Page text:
Former North Dakota oil patch worker files lawsuit about overtime pay; suit seeks class action

A North Dakota oil patch worker says his former employer misclassified him and other employees as independent contractors to avoid paying taxes and employee benefits.

Matthew Ross is seeking class action status for his lawsuit against Williston-based Baha Petroleum Consulting Corp., which he filed this week. He says that during the two years working for the company, he and other employees regularly worked more than 40 hours per week and should have received overtime pay for those extra hours.

Mark Larson, a lawyer for Ross, and officials with Baha Petroleum did not respond to phone messages Wednesday seeking comment. Court documents do not list an attorney for Baha Petroleum.

In his lawsuit, Ross says he worked as a roustabout for Baha Petroleum from September 2012 until last June. He was hired by various oil rigs to build water tanks, operate equipment, contain spills, do construction and perform other tasks.

Ross argues that Baha Petroleum should have classified him as an employee because the company micromanaged his work, his services were integral to the company and his personal investment was minimal. He says he also didn't require special skills beyond on-the-job training, his schedule made it difficult for him to pursue other job options, and he had no opportunity to make or lose money based upon his managerial skill.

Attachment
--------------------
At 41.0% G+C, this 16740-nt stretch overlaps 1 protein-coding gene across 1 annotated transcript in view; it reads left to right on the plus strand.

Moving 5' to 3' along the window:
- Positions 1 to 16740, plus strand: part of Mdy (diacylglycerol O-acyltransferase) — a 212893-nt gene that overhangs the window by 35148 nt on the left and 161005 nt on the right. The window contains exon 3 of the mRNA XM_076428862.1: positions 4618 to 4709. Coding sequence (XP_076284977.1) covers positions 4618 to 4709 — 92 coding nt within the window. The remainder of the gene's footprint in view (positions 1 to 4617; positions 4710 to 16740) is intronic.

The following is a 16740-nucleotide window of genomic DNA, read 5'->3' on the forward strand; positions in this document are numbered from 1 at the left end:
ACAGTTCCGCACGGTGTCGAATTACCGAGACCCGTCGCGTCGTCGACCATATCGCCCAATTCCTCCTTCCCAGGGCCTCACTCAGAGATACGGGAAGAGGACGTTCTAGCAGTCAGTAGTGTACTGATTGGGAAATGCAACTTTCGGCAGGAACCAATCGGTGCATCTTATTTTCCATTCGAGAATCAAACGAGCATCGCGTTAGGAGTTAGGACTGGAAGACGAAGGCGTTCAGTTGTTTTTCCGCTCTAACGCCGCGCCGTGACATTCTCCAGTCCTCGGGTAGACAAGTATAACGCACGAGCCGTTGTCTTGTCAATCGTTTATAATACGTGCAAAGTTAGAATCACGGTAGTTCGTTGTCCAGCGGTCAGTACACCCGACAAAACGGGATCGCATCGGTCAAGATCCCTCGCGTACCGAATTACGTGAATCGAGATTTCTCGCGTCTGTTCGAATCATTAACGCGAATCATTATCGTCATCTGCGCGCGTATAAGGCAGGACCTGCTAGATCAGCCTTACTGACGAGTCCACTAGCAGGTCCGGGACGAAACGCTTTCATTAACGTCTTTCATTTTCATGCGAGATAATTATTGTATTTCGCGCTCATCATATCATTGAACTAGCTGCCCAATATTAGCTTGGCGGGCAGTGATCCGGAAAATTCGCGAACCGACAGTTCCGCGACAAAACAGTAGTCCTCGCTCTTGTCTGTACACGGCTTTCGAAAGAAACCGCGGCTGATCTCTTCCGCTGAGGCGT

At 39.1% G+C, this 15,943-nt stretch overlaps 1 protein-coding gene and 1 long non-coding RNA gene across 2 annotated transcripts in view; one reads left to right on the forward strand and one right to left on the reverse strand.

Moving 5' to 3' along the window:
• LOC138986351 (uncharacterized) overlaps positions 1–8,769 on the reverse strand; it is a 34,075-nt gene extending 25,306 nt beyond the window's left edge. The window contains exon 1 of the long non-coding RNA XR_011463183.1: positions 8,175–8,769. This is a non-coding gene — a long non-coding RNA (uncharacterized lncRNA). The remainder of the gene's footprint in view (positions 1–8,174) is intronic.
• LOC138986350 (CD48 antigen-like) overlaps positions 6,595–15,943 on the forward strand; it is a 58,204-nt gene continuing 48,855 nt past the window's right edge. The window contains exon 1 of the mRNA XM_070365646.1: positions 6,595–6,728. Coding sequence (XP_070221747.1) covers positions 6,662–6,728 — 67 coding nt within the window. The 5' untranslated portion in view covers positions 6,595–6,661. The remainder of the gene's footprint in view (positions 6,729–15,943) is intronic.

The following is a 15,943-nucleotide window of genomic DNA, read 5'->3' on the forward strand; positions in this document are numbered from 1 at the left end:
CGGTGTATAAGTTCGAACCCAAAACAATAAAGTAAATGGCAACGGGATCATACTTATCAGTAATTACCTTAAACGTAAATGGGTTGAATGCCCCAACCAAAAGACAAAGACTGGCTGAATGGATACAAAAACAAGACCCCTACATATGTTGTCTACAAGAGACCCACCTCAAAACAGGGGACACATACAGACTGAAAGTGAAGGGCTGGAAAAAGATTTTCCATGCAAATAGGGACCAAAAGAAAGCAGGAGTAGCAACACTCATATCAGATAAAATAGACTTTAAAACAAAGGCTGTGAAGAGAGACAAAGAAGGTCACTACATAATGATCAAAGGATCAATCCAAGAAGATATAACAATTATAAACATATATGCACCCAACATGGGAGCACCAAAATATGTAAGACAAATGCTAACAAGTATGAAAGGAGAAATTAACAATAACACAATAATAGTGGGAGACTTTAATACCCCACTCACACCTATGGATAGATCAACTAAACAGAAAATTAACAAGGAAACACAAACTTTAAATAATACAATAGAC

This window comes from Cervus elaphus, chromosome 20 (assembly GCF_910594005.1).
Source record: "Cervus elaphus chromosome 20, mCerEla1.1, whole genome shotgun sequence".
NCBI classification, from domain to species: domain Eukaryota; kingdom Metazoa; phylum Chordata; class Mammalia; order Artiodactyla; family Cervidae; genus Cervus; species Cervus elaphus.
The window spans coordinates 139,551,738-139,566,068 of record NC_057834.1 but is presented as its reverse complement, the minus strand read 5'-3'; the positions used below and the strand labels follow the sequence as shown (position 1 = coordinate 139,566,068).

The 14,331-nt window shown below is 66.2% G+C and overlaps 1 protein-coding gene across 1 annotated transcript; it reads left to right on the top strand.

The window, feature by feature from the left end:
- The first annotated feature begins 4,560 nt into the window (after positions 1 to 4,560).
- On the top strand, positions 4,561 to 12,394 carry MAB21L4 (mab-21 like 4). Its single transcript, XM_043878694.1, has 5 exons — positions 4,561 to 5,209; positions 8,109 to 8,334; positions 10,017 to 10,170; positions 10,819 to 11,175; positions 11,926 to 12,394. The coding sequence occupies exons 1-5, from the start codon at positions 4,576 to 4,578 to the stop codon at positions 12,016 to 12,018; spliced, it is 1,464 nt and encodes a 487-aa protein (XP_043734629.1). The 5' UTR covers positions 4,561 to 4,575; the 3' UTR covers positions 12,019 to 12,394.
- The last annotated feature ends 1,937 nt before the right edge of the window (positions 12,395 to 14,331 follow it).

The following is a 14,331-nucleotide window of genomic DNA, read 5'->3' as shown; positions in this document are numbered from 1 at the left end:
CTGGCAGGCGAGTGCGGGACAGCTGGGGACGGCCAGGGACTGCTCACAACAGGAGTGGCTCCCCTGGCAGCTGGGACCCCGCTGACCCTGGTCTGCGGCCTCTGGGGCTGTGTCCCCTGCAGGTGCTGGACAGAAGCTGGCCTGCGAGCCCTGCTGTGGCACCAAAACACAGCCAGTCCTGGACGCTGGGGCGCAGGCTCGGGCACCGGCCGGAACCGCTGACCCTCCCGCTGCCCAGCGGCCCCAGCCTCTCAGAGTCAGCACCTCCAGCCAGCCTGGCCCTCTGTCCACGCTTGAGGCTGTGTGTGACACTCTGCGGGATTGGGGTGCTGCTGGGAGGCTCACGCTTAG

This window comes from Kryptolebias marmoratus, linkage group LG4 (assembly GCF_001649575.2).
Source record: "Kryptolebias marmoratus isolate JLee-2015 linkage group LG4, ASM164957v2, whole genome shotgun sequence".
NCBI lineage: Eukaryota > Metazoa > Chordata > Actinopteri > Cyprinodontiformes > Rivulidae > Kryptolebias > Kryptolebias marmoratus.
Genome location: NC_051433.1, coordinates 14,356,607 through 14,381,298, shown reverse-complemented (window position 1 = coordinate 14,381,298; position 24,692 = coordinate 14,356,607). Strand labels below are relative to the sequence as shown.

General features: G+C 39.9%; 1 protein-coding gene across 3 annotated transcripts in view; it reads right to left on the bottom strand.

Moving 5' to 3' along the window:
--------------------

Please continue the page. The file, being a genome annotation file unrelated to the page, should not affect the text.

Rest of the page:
The lawsuit doesn't specify an amount of damages it is seeking. Ross earned about $30 an hour, and says he should have been paid at least one and one-half times his regular rate for overtime work.

The lawsuit seeks to add to the class all roustabouts who worked for the company for the last three years and who have not been paid for overtime. The company typically employs about 50 people who work on oil rigs, according to the lawsuit.

Several lawsuits have been filed against oil and gas companies over the classification of workers. Independent contractors do not receive overtime and are required to pay their own Social Security and Medicare taxes.